The recovery of the financial industry hasn't just benefited the big banking institutions that found themselves on the brink of collapse in 2008 and 2009. It has also helped lift the prospects of those smaller businesses that support banking and investment giants. Financial information-technology specialist Envestnet (NYSE:ENV) came into 2017 getting a big boost from bullish conditions in the U.S. stock market, and at least until the past month, there haven't been many signs that the bull market was coming to an end.

Coming into Thursday's fourth-quarter financial report, Envestnet investors wanted to see continued steady progress in growing earnings and revenue. Envestnet succeeded on that front and it remains confident that it can continue to grow, even if industry conditions become slightly less favorable than they've been in recent years. Let's take a closer look at Envestnet and what its latest results mean for its future.

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Envestnet keeps winning

Envestnet's fourth-quarter results showed the consistent performance that many have come to expect from the fintech company. Sales climbed 17% on an adjusted basis, to $182.9 million, outpacing the 15% growth rate that most investors were looking to see. Adjusted net income climbed at a more impressive 32% pace, to $18.7 million, and that produced adjusted earnings of $0.40 per share. That was better than the consensus forecast among those following the stock, for $0.39 per share.

From an operational standpoint, Envestnet showed similar performance to what we've seen in past quarters. Total platform assets climbed to $1.38 billion, up more than 25% from where the company started the year. Total platform accounts rose to 6.93 million, which was up more than 830,000 accounts in just the past 12 months. The total number of advisors using Envestnet's fintech system came just shy of reaching the 60,000 mark, up from just over 54,000 a year ago.

Underpinning those gains was a strong rise in assets under management or administration, which rose by more than $100 billion since the beginning of 2017. Net inflows represented more than half of that total increase, while favorable market impacts accounted for $49 billion in increased assets. The number of fee-based accounts using Envestnet's capabilities climbed above the 1.9 million mark.

Envestnet, once again, got balanced performance from its two main business segments. The core business enjoyed an 18% rise in adjusted revenue, while the Yodlee business came in at 14% growth. Profit growth was stronger at the core Envestment division, coming in at more than 30%. That was more than double the 14% rise in adjusted pre-tax operating earnings that Yodlee squeaked out.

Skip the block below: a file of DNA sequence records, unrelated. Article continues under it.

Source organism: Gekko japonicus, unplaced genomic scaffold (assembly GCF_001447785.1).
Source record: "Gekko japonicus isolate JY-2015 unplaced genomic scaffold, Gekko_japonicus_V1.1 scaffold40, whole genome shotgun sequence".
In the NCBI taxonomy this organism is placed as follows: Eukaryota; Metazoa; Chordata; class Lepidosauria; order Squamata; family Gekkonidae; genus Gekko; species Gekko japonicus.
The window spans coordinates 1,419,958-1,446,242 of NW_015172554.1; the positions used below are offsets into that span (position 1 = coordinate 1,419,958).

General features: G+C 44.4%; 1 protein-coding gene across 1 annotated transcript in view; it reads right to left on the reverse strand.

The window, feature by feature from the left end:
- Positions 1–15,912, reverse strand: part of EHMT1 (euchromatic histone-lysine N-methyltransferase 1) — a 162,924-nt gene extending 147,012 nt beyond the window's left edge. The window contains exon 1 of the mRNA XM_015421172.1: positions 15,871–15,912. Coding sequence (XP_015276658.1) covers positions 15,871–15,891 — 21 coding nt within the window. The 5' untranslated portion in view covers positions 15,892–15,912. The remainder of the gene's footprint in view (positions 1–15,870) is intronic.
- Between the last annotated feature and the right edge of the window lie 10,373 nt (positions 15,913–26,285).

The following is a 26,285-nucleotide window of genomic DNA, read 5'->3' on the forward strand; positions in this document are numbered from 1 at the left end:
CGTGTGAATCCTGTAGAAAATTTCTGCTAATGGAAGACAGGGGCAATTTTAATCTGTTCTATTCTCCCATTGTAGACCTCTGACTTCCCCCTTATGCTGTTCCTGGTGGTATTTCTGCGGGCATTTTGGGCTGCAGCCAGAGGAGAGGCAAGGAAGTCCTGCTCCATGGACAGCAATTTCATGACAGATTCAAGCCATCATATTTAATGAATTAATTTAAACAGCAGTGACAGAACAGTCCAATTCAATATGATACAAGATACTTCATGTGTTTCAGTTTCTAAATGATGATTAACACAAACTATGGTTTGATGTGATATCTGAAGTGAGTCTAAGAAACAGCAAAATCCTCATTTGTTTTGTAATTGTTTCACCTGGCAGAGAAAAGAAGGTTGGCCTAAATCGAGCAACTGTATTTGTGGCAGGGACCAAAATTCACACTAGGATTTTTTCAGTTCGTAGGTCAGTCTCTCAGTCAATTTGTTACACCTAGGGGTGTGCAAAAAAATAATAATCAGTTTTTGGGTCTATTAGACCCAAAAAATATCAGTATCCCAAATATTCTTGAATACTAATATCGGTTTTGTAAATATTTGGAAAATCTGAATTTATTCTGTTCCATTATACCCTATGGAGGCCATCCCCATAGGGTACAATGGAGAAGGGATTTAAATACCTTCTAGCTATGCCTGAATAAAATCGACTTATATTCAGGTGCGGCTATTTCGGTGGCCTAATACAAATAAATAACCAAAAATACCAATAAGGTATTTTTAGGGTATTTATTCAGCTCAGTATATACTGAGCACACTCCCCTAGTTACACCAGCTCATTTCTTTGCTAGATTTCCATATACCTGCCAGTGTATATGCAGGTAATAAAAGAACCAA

CEO Jud Bergman celebrated 2017. "The fourth quarter completed a year of solid organic growth in revenue, adjusted EBITDA and earnings for Envestnet," Bergman said, "driven by strong execution and a healthy market environment." The CEO also noted that efforts to broaden the scope of its financial-information platforms have been instrumental in attracting clients.

Can Envestnet keep doing well?

Envestnet has high hopes for 2018. The acquisition of FolioDynamix offers the opportunity to bring on new clients and find quick growth for its business. Having been completed in January, the FolioDynamix purchase brings on 28,000 advisors, 3.2 million accounts, and almost $900 billion in assets as of the end of 2017, and that will have a big impact on how the overall company does in the coming year.

Envestnet's guidance tried to put some numbers on those expectations. For the first quarter of 2018, Envestnet is looking for adjusted revenue of $192 million to $195 million, with the expectation that it will be able to produce adjusted earnings of $0.36 per share. Those numbers were mixed in investors' eyes, with most expecting slightly better bottom-line figures on weaker sales. For the full year, revenue expectations of $808 million to $823 million and adjusted earnings of $1.78 to $1.83 per share are relatively close to what investors are already expecting, although the company's numbers imply slightly faster revenue growth.

Envestnet didn't react sharply immediately following the report, and the stock was up less than 1% in after-hours trading following the announcement. More broadly, if Envestnet can keep finding ways to grow through both strategic acquisitions and enhancing the power of its products, then even a market downturn might not be enough to stop the company from seeing further success.

Dan Caplinger has no position in any of the stocks mentioned. The Motley Fool recommends Envestnet. The Motley Fool has a disclosure policy.